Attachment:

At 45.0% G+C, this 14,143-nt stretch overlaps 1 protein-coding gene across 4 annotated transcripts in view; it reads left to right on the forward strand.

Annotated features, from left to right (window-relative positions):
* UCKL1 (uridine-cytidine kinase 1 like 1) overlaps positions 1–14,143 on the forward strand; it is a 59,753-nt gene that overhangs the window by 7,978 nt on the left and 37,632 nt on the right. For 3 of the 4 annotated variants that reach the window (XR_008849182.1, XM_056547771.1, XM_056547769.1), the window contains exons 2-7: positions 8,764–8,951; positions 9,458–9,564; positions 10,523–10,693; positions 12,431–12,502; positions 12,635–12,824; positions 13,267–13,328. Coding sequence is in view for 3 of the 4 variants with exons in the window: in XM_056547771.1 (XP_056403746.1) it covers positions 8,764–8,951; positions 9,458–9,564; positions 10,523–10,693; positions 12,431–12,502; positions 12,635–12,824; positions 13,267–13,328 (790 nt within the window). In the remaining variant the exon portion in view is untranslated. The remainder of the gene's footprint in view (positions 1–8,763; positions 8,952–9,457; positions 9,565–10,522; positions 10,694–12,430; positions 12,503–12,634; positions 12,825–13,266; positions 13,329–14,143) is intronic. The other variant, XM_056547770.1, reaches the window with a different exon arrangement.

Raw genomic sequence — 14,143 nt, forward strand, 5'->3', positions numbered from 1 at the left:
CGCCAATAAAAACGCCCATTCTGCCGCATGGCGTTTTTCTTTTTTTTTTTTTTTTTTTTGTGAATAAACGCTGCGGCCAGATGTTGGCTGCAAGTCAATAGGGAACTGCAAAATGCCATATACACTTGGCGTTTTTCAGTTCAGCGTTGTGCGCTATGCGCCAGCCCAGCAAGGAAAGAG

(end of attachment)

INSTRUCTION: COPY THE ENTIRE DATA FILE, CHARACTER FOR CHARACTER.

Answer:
At 45.0% G+C, this 14,143-nt stretch overlaps 1 protein-coding gene across 4 annotated transcripts in view; it reads left to right on the forward strand.

Annotated features, from left to right (window-relative positions):
* UCKL1 (uridine-cytidine kinase 1 like 1) overlaps positions 1–14,143 on the forward strand; it is a 59,753-nt gene that overhangs the window by 7,978 nt on the left and 37,632 nt on the right. For 3 of the 4 annotated variants that reach the window (XR_008849182.1, XM_056547771.1, XM_056547769.1), the window contains exons 2-7: positions 8,764–8,951; positions 9,458–9,564; positions 10,523–10,693; positions 12,431–12,502; positions 12,635–12,824; positions 13,267–13,328. Coding sequence is in view for 3 of the 4 variants with exons in the window: in XM_056547771.1 (XP_056403746.1) it covers positions 8,764–8,951; positions 9,458–9,564; positions 10,523–10,693; positions 12,431–12,502; positions 12,635–12,824; positions 13,267–13,328 (790 nt within the window). In the remaining variant the exon portion in view is untranslated. The remainder of the gene's footprint in view (positions 1–8,763; positions 8,952–9,457; positions 9,565–10,522; positions 10,694–12,430; positions 12,503–12,634; positions 12,825–13,266; positions 13,329–14,143) is intronic. The other variant, XM_056547770.1, reaches the window with a different exon arrangement.

Raw genomic sequence — 14,143 nt, forward strand, 5'->3', positions numbered from 1 at the left:
CGCCAATAAAAACGCCCATTCTGCCGCATGGCGTTTTTCTTTTTTTTTTTTTTTTTTTTGTGAATAAACGCTGCGGCCAGATGTTGGCTGCAAGTCAATAGGGAACTGCAAAATGCCATATACACTTGGCGTTTTTCAGTTCAGCGTTGTGCGCTATGCGCCAGCCCAGCAAGGAAAGAG